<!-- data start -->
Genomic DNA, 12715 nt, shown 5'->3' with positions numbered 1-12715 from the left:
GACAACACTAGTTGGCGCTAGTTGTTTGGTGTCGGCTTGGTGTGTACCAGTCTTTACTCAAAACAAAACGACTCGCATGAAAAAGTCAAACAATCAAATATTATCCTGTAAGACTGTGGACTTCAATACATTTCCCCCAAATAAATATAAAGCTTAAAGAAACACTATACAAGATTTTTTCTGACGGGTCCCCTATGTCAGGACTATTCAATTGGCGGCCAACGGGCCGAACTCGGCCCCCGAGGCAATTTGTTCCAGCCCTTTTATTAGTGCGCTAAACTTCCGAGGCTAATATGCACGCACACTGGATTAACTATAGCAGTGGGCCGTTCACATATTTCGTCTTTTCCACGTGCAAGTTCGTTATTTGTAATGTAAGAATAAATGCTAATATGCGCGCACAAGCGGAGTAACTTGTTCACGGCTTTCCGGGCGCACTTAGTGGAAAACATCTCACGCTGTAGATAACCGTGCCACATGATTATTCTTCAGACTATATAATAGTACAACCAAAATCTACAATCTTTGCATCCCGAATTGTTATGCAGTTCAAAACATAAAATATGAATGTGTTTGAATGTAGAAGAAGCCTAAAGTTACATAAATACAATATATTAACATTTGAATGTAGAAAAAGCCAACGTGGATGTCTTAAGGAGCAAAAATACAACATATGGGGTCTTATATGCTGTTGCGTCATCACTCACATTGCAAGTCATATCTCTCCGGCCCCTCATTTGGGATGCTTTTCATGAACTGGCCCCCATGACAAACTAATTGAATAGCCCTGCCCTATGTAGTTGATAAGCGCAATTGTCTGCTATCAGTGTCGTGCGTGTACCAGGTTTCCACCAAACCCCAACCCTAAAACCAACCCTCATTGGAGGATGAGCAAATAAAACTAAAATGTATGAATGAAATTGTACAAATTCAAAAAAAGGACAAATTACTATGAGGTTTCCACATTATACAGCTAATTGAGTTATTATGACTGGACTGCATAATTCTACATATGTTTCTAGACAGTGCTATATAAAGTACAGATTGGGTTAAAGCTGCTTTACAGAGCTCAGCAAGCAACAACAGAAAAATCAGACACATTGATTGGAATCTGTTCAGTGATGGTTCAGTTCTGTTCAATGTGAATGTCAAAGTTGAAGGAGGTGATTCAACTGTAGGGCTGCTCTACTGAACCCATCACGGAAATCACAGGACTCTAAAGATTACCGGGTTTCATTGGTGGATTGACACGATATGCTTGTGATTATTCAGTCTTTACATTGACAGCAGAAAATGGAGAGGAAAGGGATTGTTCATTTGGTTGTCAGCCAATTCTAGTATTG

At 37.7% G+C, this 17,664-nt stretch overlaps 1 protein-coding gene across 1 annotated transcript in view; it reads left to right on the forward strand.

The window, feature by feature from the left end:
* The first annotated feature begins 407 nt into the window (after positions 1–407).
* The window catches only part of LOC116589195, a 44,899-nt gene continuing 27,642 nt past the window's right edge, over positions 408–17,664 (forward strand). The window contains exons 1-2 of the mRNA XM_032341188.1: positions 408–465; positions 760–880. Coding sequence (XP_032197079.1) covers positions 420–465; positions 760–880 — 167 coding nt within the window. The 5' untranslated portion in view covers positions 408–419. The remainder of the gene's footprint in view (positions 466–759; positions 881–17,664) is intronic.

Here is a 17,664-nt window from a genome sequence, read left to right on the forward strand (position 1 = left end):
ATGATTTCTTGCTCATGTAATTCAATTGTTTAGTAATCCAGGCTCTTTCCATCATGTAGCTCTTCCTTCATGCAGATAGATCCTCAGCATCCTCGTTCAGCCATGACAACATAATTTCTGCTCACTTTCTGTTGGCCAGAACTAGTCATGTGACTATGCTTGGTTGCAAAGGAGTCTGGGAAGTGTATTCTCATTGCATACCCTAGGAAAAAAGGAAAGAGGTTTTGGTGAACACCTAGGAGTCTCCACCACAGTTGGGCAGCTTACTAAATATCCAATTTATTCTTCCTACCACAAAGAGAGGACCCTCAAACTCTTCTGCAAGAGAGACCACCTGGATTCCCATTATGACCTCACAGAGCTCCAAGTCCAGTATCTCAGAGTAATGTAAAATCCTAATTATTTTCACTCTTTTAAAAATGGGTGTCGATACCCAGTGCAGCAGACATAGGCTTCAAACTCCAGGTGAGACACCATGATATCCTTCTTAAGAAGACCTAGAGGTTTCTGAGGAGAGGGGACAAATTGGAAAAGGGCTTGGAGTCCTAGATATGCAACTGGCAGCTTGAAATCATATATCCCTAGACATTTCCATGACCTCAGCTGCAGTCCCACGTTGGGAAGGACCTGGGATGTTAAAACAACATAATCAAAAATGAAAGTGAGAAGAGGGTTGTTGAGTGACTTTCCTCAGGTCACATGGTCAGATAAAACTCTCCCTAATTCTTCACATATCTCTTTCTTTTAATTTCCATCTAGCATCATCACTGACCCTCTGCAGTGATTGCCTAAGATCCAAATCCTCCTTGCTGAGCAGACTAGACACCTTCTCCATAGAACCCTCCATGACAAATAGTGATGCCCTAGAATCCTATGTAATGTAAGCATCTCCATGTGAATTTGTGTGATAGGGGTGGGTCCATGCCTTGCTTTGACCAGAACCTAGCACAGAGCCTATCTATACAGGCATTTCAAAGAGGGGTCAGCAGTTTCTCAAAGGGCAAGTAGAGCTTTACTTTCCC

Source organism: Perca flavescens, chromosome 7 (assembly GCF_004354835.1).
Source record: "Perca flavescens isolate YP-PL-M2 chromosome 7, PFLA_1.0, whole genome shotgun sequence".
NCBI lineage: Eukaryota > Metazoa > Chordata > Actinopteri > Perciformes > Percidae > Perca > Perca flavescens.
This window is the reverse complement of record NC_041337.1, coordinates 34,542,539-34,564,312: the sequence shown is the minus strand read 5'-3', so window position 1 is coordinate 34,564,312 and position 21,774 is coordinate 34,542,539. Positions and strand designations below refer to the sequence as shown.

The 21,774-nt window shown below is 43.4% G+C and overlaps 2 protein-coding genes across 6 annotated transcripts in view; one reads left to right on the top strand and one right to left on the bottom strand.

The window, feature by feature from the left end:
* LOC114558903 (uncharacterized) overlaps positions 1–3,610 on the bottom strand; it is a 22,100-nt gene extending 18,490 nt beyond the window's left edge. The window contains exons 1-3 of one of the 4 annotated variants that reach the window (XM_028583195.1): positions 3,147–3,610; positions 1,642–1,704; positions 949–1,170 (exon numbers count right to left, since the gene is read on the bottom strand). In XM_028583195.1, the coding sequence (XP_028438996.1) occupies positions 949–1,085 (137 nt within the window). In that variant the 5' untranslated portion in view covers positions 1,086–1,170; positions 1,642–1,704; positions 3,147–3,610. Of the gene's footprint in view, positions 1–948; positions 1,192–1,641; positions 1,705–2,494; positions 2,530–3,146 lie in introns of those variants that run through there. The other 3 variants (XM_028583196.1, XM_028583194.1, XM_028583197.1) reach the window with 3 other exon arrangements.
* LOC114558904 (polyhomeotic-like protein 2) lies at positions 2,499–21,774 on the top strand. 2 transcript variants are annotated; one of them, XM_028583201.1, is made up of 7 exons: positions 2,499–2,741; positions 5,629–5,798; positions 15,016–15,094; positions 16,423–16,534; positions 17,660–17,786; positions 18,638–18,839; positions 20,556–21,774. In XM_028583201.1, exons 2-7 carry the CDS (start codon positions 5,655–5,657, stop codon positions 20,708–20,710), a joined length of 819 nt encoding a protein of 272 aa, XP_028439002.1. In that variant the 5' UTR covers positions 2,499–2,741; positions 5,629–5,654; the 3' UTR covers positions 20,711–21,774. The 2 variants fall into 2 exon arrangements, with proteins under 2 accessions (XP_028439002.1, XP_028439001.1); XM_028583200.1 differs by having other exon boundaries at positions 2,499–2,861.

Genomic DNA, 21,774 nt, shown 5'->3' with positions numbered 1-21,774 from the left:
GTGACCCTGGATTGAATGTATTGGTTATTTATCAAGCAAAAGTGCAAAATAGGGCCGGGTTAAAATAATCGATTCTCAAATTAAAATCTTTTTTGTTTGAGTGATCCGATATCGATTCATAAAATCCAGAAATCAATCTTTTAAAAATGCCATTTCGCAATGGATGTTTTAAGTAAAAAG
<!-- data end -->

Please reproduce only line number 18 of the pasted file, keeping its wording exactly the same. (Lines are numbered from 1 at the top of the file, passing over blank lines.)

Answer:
GTGACCCTGGATTGAATGTATTGGTTATTTATCAAGCAAAAGTGCAAAATAGGGCCGGGTTAAAATAATCGATTCTCAAATTAAAATCTTTTTTGTTTGAGTGATCCGATATCGATTCATAAAATCCAGAAATCAATCTTTTAAAAATGCCATTTCGCAATGGATGTTTTAAGTAAAAAG